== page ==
A novel model for the interpretation of the unidentified infrared (UIR) bands from interstellar space: deexcitation of Rydberg Matter
Received 27 September 1999 / Accepted 5 April 2000
The so called unidentified infrared (UIR) emission bands, observed from interstellar space for more than 25 years, are presently believed to be due to carbonaceous material in some form, for example polycyclic aromatic hydrocarbons (PAHs). However, the evidence is based on absorption data, which clearly is not adequate due to differences in the processes, for example the thermal factor. It also seems doubtful that enough carbon is available to form all the required PAHs, and that the vapor pressure is high enough to keep almost all such molecules in the gas phase. We now report on a model in which all UIR bands are due to electronic deexcitation in the condensed phase named Rydberg Matter. This type of very low-density condensed matter is formed by condensation of Rydberg states of almost any type of atom or small molecule, in space mainly hydrogen atoms and molecules. The intial formation of Rydberg states is due to desorption of alkali atoms from surfaces of small particles, especially carbon particles. This desorption can be caused by radiation or moderate heat and gives long-lived circular Rydberg states. Rydberg Matter can be produced in macroscopic quantities in the laboratory. There is no lower gas density limit for its formation. All the reported UIR peaks from different objects fall within the bands for deexcitation from Rydberg Matter states with principal quantum numbers n = 40-200. Most of the transitions are two-electron deexcitation processes, but also one-electron capture processes are identified. The UIR spectra of types A - D can be understood within this model. The agreement with observations is better for the Rydberg Matter model, with small a priori information content, than for the current PAH model.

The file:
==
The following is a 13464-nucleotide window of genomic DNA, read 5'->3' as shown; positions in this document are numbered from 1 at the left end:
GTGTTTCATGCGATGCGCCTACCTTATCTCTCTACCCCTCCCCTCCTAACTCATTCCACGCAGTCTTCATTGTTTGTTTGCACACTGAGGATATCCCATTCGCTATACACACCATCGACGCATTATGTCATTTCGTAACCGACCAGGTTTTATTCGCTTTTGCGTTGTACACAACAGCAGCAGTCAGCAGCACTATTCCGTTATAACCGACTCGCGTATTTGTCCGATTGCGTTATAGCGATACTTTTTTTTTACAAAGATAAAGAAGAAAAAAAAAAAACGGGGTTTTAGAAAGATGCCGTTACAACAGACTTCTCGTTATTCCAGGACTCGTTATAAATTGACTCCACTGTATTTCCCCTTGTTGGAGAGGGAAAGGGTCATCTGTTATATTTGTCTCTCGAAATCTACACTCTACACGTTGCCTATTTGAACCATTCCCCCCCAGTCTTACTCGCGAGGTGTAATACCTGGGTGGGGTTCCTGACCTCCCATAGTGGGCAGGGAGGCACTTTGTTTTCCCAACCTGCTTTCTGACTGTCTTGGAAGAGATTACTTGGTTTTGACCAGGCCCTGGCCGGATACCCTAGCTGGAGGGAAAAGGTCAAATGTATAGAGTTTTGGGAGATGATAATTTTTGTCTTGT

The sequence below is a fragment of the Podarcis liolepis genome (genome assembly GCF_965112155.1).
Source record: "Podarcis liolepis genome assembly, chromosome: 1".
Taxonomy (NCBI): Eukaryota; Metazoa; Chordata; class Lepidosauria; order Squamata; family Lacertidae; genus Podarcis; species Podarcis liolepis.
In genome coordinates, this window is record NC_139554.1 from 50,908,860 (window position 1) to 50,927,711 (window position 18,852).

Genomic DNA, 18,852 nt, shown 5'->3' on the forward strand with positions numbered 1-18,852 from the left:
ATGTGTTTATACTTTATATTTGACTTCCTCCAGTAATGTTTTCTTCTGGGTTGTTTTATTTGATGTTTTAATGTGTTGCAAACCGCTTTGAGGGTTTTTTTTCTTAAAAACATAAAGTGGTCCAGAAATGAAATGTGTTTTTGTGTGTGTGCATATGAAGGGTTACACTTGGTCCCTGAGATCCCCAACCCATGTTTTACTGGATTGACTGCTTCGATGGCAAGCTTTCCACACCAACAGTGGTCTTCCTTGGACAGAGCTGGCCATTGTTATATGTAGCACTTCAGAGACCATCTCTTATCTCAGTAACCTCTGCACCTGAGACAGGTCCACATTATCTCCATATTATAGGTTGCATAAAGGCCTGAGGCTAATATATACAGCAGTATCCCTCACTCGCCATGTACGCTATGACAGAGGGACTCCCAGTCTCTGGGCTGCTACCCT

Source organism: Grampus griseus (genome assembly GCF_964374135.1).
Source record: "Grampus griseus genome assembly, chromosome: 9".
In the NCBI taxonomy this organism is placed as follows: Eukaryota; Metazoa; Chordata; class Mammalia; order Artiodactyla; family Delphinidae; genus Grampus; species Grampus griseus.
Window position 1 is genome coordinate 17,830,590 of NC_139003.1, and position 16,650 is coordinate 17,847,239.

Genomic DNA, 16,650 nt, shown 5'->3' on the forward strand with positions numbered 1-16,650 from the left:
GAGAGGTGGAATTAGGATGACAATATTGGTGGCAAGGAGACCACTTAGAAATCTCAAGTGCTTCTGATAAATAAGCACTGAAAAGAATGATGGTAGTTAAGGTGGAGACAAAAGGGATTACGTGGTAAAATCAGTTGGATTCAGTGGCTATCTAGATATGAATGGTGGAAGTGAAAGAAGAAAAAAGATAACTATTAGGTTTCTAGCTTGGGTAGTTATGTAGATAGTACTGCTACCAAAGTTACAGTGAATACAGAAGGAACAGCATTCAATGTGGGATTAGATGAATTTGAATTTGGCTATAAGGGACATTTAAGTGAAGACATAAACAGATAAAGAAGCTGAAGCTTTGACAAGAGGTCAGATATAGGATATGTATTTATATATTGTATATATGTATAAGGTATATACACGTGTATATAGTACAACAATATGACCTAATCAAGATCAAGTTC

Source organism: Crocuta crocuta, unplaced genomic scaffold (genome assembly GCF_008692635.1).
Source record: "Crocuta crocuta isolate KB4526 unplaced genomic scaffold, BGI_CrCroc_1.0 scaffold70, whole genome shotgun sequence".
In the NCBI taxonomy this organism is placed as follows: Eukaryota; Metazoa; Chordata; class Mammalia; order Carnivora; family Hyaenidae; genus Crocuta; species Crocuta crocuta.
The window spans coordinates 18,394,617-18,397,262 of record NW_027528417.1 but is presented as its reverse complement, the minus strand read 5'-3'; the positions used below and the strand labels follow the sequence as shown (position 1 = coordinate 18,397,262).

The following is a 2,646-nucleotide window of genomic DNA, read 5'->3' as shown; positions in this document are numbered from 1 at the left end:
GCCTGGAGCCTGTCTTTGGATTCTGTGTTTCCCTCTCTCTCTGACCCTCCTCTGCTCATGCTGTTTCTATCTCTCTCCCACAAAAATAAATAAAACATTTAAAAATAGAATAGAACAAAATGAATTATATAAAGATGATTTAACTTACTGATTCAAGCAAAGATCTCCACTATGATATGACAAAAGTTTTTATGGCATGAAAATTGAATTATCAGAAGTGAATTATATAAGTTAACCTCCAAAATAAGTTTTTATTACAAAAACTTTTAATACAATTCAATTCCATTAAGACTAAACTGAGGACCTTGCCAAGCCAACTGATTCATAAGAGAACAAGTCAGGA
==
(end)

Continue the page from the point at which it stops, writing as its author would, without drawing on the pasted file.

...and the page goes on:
Key words: molecular processes ISM: lines and bands ISM: atoms, ions ISM: molecules
This article contains no SIMBAD objects.
© European Southern Observatory (ESO) 2000
Online publication: June 26, 2000